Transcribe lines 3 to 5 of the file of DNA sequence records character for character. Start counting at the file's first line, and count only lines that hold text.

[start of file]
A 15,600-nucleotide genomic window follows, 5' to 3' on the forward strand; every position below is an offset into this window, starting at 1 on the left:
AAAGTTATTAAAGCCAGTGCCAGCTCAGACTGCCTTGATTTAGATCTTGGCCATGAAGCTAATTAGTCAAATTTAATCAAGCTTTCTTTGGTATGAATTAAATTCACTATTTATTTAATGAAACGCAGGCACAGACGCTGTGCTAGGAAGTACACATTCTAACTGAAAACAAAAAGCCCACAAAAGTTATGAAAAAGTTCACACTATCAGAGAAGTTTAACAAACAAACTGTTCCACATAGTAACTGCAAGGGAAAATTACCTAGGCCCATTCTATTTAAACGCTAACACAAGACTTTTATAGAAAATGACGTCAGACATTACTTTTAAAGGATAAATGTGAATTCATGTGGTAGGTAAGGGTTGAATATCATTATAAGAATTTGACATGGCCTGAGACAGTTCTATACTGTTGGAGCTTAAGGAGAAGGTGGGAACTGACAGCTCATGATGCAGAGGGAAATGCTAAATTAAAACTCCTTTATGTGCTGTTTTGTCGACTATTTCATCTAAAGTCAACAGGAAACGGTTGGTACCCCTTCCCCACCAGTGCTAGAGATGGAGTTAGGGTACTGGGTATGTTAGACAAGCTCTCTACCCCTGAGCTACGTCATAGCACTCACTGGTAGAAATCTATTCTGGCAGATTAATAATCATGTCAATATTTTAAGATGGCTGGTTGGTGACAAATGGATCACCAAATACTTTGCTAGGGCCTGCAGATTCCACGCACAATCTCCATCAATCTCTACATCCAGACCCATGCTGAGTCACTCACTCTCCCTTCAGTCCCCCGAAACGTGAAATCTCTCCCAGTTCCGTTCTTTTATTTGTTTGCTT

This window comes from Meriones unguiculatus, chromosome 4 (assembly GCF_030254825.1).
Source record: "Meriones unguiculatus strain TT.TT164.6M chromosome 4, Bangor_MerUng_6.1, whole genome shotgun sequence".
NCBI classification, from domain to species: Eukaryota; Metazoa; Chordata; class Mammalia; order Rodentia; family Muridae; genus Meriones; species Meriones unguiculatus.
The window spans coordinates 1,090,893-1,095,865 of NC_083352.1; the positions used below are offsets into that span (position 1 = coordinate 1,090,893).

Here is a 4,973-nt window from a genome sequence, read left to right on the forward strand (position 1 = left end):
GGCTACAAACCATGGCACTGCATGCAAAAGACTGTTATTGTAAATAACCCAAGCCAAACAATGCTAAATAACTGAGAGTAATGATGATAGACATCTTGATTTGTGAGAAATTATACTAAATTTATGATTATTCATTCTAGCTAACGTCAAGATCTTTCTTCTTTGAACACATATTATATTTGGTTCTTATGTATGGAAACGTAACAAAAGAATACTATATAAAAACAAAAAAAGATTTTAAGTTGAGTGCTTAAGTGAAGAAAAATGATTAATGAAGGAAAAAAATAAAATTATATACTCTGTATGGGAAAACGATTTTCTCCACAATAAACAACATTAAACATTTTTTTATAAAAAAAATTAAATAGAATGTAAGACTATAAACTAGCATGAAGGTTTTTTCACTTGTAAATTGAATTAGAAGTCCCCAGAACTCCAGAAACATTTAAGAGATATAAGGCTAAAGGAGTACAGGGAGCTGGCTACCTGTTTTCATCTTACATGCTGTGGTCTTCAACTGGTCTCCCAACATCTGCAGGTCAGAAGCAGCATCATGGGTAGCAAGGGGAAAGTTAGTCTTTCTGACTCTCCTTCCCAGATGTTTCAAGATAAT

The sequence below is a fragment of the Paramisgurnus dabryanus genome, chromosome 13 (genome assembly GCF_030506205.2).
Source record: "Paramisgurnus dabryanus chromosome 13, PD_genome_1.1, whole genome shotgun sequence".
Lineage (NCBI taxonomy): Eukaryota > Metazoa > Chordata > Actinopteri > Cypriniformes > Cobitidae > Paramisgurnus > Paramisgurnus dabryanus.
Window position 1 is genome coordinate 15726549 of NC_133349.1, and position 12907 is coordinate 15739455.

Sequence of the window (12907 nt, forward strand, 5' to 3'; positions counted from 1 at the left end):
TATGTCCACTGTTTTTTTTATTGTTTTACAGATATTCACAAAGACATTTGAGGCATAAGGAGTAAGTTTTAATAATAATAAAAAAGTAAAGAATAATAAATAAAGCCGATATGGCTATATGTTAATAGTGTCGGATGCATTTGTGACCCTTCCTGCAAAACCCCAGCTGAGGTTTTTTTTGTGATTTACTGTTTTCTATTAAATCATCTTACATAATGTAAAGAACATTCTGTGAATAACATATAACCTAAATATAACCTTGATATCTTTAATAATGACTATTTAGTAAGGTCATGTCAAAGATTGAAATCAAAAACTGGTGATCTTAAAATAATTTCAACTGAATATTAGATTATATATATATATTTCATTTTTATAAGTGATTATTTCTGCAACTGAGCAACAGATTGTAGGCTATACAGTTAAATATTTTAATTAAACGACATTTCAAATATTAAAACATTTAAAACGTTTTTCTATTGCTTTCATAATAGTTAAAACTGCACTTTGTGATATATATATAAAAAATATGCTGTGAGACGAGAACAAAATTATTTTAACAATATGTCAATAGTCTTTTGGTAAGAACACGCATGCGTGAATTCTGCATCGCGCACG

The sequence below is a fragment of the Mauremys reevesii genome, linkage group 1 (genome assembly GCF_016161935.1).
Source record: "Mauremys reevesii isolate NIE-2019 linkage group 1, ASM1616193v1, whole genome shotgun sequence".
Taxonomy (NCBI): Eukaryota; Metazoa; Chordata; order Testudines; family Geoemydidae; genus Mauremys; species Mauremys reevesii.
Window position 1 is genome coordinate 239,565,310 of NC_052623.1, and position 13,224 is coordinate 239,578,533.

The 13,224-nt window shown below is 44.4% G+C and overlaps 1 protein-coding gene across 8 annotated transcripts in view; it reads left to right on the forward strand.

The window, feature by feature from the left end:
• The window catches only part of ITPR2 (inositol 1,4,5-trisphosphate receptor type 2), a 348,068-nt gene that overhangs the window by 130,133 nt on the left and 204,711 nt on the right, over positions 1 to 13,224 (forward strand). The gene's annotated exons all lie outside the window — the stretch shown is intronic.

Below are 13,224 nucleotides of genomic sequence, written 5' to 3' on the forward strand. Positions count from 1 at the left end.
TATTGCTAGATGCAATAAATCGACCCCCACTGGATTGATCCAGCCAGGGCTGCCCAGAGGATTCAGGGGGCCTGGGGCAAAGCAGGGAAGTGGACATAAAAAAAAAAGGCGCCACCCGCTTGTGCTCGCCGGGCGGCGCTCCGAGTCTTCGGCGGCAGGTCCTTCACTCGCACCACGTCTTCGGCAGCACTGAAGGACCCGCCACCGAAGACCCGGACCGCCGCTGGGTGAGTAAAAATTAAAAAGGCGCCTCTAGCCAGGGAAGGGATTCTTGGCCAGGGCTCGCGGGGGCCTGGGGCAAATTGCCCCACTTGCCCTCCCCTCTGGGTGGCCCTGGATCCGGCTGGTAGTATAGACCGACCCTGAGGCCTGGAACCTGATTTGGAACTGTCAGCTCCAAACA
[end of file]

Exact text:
This window comes from Meriones unguiculatus, chromosome 4 (assembly GCF_030254825.1).
Source record: "Meriones unguiculatus strain TT.TT164.6M chromosome 4, Bangor_MerUng_6.1, whole genome shotgun sequence".
NCBI classification, from domain to species: Eukaryota; Metazoa; Chordata; class Mammalia; order Rodentia; family Muridae; genus Meriones; species Meriones unguiculatus.